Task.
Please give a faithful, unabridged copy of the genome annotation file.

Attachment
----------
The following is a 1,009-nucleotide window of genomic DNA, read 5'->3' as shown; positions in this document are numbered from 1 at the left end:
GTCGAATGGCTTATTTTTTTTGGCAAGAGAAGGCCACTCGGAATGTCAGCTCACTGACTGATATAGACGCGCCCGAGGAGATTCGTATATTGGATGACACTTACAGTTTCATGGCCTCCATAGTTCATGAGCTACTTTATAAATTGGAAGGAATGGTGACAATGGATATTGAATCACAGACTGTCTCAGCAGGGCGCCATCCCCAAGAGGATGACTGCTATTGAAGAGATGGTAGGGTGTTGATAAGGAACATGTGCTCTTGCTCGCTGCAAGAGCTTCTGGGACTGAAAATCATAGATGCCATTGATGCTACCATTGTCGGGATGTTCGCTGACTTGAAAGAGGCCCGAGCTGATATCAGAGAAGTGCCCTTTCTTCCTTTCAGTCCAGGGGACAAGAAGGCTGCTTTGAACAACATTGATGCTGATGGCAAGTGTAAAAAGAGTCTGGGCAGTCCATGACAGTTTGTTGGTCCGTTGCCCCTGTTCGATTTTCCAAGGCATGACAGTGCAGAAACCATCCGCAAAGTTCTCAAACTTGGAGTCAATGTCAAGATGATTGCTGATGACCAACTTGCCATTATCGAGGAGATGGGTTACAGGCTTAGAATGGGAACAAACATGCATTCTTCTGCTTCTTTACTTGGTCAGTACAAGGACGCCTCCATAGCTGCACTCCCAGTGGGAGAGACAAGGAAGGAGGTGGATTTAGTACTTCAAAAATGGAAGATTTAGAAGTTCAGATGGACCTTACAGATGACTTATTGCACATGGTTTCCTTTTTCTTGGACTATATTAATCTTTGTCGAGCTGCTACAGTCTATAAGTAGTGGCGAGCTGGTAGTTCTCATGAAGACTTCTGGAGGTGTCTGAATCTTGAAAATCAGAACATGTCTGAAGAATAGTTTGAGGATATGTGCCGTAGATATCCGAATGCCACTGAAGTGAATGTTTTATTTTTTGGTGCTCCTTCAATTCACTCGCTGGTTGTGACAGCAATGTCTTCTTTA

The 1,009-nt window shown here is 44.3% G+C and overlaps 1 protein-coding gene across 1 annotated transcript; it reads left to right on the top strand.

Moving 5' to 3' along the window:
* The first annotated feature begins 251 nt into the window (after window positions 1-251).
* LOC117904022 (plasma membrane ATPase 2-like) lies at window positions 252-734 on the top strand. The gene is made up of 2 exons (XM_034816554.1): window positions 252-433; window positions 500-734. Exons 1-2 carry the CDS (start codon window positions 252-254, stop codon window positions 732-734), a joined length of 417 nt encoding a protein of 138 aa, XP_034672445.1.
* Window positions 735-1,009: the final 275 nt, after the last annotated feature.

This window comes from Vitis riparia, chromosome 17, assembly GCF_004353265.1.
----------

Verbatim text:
The following is a 1,009-nucleotide window of genomic DNA, read 5'->3' as shown; positions in this document are numbered from 1 at the left end:
GTCGAATGGCTTATTTTTTTTGGCAAGAGAAGGCCACTCGGAATGTCAGCTCACTGACTGATATAGACGCGCCCGAGGAGATTCGTATATTGGATGACACTTACAGTTTCATGGCCTCCATAGTTCATGAGCTACTTTATAAATTGGAAGGAATGGTGACAATGGATATTGAATCACAGACTGTCTCAGCAGGGCGCCATCCCCAAGAGGATGACTGCTATTGAAGAGATGGTAGGGTGTTGATAAGGAACATGTGCTCTTGCTCGCTGCAAGAGCTTCTGGGACTGAAAATCATAGATGCCATTGATGCTACCATTGTCGGGATGTTCGCTGACTTGAAAGAGGCCCGAGCTGATATCAGAGAAGTGCCCTTTCTTCCTTTCAGTCCAGGGGACAAGAAGGCTGCTTTGAACAACATTGATGCTGATGGCAAGTGTAAAAAGAGTCTGGGCAGTCCATGACAGTTTGTTGGTCCGTTGCCCCTGTTCGATTTTCCAAGGCATGACAGTGCAGAAACCATCCGCAAAGTTCTCAAACTTGGAGTCAATGTCAAGATGATTGCTGATGACCAACTTGCCATTATCGAGGAGATGGGTTACAGGCTTAGAATGGGAACAAACATGCATTCTTCTGCTTCTTTACTTGGTCAGTACAAGGACGCCTCCATAGCTGCACTCCCAGTGGGAGAGACAAGGAAGGAGGTGGATTTAGTACTTCAAAAATGGAAGATTTAGAAGTTCAGATGGACCTTACAGATGACTTATTGCACATGGTTTCCTTTTTCTTGGACTATATTAATCTTTGTCGAGCTGCTACAGTCTATAAGTAGTGGCGAGCTGGTAGTTCTCATGAAGACTTCTGGAGGTGTCTGAATCTTGAAAATCAGAACATGTCTGAAGAATAGTTTGAGGATATGTGCCGTAGATATCCGAATGCCACTGAAGTGAATGTTTTATTTTTTGGTGCTCCTTCAATTCACTCGCTGGTTGTGACAGCAATGTCTTCTTTA

The 1,009-nt window shown here is 44.3% G+C and overlaps 1 protein-coding gene across 1 annotated transcript; it reads left to right on the top strand.

Moving 5' to 3' along the window:
* The first annotated feature begins 251 nt into the window (after window positions 1-251).
* LOC117904022 (plasma membrane ATPase 2-like) lies at window positions 252-734 on the top strand. The gene is made up of 2 exons (XM_034816554.1): window positions 252-433; window positions 500-734. Exons 1-2 carry the CDS (start codon window positions 252-254, stop codon window positions 732-734), a joined length of 417 nt encoding a protein of 138 aa, XP_034672445.1.
* Window positions 735-1,009: the final 275 nt, after the last annotated feature.

This window comes from Vitis riparia, chromosome 17, assembly GCF_004353265.1.